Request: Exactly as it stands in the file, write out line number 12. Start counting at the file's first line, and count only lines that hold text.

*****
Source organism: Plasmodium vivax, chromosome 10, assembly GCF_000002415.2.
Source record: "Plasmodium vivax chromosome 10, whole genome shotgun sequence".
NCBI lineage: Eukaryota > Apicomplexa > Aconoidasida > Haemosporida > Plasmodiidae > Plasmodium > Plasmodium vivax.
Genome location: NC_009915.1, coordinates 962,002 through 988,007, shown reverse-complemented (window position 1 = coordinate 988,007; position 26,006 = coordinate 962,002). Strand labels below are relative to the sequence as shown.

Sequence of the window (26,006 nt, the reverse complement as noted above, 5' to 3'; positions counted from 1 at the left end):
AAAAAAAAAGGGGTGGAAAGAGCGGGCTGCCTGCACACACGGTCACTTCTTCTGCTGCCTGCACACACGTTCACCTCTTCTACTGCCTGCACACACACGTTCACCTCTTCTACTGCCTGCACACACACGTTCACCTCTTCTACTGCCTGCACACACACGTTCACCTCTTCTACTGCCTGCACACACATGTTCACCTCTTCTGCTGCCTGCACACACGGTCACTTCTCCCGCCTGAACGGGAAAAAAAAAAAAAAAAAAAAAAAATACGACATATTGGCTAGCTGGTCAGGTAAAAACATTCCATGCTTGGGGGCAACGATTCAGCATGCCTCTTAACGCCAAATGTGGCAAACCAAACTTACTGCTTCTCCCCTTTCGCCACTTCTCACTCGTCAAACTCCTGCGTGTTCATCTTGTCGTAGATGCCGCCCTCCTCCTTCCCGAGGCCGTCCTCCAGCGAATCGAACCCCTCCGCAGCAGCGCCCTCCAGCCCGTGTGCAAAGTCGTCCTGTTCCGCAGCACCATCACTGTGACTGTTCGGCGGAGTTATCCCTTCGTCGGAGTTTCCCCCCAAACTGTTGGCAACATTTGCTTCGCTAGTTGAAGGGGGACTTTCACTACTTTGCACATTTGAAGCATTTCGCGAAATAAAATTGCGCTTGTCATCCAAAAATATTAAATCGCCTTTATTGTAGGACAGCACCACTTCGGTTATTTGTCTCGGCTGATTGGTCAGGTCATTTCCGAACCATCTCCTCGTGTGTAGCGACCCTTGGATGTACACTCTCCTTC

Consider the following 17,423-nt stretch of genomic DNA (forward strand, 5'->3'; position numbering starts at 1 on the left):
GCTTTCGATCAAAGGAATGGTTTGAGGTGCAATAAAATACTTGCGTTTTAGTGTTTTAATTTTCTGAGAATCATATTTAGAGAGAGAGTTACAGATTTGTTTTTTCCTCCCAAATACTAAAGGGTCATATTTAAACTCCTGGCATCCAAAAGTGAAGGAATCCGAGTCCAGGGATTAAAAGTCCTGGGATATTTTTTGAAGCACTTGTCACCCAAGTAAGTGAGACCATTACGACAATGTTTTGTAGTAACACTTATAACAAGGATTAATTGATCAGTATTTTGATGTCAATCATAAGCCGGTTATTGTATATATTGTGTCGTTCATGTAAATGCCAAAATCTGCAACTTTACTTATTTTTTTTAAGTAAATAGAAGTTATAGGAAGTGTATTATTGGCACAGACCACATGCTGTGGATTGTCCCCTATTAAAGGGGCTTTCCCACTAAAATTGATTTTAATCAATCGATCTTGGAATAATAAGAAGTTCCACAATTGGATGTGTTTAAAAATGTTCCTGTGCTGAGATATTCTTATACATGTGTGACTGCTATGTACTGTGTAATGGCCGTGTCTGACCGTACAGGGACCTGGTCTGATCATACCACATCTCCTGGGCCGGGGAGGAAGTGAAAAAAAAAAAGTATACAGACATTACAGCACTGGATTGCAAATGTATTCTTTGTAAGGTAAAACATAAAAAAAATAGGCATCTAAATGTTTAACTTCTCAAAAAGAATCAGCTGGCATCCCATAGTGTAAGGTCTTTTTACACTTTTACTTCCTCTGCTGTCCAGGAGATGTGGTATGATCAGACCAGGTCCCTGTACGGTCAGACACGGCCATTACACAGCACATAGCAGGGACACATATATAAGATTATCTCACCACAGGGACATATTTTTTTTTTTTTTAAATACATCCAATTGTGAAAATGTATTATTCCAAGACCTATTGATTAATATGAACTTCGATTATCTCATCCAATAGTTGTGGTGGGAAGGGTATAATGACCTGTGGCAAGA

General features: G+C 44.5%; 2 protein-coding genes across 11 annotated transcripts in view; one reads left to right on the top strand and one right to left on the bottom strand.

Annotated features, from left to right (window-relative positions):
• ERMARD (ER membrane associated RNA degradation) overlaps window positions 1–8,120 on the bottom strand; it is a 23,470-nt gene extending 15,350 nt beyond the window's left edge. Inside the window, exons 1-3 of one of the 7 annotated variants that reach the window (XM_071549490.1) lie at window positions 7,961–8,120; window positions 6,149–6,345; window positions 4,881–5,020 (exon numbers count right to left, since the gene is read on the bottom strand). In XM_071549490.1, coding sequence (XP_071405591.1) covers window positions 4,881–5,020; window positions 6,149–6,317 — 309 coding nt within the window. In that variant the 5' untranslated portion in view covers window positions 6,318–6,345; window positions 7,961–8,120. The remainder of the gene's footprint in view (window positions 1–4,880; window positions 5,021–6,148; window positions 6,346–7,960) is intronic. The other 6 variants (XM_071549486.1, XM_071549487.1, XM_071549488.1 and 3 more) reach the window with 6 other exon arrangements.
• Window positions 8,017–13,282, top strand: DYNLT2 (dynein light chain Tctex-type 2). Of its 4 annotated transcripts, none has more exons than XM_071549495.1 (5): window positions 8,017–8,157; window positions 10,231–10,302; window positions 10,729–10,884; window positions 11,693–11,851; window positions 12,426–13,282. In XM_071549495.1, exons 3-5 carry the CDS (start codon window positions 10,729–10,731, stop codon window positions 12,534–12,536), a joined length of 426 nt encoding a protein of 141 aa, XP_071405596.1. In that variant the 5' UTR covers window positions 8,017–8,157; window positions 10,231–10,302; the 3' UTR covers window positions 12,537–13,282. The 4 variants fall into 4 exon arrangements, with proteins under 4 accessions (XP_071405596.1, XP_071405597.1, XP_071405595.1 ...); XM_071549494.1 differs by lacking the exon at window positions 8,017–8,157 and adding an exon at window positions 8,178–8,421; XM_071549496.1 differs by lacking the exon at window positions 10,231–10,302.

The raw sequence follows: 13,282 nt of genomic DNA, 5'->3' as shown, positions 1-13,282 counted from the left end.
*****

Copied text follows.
• Window positions 8,017–13,282, top strand: DYNLT2 (dynein light chain Tctex-type 2). Of its 4 annotated transcripts, none has more exons than XM_071549495.1 (5): window positions 8,017–8,157; window positions 10,231–10,302; window positions 10,729–10,884; window positions 11,693–11,851; window positions 12,426–13,282. In XM_071549495.1, exons 3-5 carry the CDS (start codon window positions 10,729–10,731, stop codon window positions 12,534–12,536), a joined length of 426 nt encoding a protein of 141 aa, XP_071405596.1. In that variant the 5' UTR covers window positions 8,017–8,157; window positions 10,231–10,302; the 3' UTR covers window positions 12,537–13,282. The 4 variants fall into 4 exon arrangements, with proteins under 4 accessions (XP_071405596.1, XP_071405597.1, XP_071405595.1 ...); XM_071549494.1 differs by lacking the exon at window positions 8,017–8,157 and adding an exon at window positions 8,178–8,421; XM_071549496.1 differs by lacking the exon at window positions 10,231–10,302.